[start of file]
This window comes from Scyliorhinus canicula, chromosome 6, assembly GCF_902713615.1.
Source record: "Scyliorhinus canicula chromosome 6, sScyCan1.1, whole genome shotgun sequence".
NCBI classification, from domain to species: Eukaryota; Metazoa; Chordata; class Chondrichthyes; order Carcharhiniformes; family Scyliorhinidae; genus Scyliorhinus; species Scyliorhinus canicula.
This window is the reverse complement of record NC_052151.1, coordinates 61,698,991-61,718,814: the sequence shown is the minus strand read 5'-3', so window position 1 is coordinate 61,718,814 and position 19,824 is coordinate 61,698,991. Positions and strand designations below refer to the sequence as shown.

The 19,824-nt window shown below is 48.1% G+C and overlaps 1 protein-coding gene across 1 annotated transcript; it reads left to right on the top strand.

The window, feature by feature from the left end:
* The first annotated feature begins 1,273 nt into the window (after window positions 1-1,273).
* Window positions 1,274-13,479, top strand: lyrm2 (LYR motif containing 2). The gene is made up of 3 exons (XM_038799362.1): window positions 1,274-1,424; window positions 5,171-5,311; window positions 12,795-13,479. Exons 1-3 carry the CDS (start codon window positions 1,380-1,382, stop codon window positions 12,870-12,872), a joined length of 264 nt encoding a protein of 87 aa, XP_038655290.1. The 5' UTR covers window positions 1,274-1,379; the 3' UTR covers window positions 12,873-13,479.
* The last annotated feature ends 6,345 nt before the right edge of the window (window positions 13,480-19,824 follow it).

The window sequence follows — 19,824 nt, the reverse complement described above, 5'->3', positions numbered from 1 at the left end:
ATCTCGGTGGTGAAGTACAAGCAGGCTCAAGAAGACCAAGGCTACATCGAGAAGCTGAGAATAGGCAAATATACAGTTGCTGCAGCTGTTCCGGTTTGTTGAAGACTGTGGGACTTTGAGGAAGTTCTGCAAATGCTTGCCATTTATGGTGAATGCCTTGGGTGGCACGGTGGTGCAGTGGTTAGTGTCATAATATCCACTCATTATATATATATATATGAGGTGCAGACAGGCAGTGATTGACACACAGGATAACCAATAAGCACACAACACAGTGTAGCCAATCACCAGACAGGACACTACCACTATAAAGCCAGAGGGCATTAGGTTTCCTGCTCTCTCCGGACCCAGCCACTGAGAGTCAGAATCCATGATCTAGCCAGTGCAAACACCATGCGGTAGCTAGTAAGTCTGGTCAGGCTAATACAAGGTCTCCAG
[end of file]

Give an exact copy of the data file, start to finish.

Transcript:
This window comes from Scyliorhinus canicula, chromosome 6, assembly GCF_902713615.1.
Source record: "Scyliorhinus canicula chromosome 6, sScyCan1.1, whole genome shotgun sequence".
NCBI classification, from domain to species: Eukaryota; Metazoa; Chordata; class Chondrichthyes; order Carcharhiniformes; family Scyliorhinidae; genus Scyliorhinus; species Scyliorhinus canicula.
This window is the reverse complement of record NC_052151.1, coordinates 61,698,991-61,718,814: the sequence shown is the minus strand read 5'-3', so window position 1 is coordinate 61,718,814 and position 19,824 is coordinate 61,698,991. Positions and strand designations below refer to the sequence as shown.

The 19,824-nt window shown below is 48.1% G+C and overlaps 1 protein-coding gene across 1 annotated transcript; it reads left to right on the top strand.

The window, feature by feature from the left end:
* The first annotated feature begins 1,273 nt into the window (after window positions 1-1,273).
* Window positions 1,274-13,479, top strand: lyrm2 (LYR motif containing 2). The gene is made up of 3 exons (XM_038799362.1): window positions 1,274-1,424; window positions 5,171-5,311; window positions 12,795-13,479. Exons 1-3 carry the CDS (start codon window positions 1,380-1,382, stop codon window positions 12,870-12,872), a joined length of 264 nt encoding a protein of 87 aa, XP_038655290.1. The 5' UTR covers window positions 1,274-1,379; the 3' UTR covers window positions 12,873-13,479.
* The last annotated feature ends 6,345 nt before the right edge of the window (window positions 13,480-19,824 follow it).

The window sequence follows — 19,824 nt, the reverse complement described above, 5'->3', positions numbered from 1 at the left end:
ATCTCGGTGGTGAAGTACAAGCAGGCTCAAGAAGACCAAGGCTACATCGAGAAGCTGAGAATAGGCAAATATACAGTTGCTGCAGCTGTTCCGGTTTGTTGAAGACTGTGGGACTTTGAGGAAGTTCTGCAAATGCTTGCCATTTATGGTGAATGCCTTGGGTGGCACGGTGGTGCAGTGGTTAGTGTCATAATATCCACTCATTATATATATATATATGAGGTGCAGACAGGCAGTGATTGACACACAGGATAACCAATAAGCACACAACACAGTGTAGCCAATCACCAGACAGGACACTACCACTATAAAGCCAGAGGGCATTAGGTTTCCTGCTCTCTCCGGACCCAGCCACTGAGAGTCAGAATCCATGATCTAGCCAGTGCAAACACCATGCGGTAGCTAGTAAGTCTGGTCAGGCTAATACAAGGTCTCCAG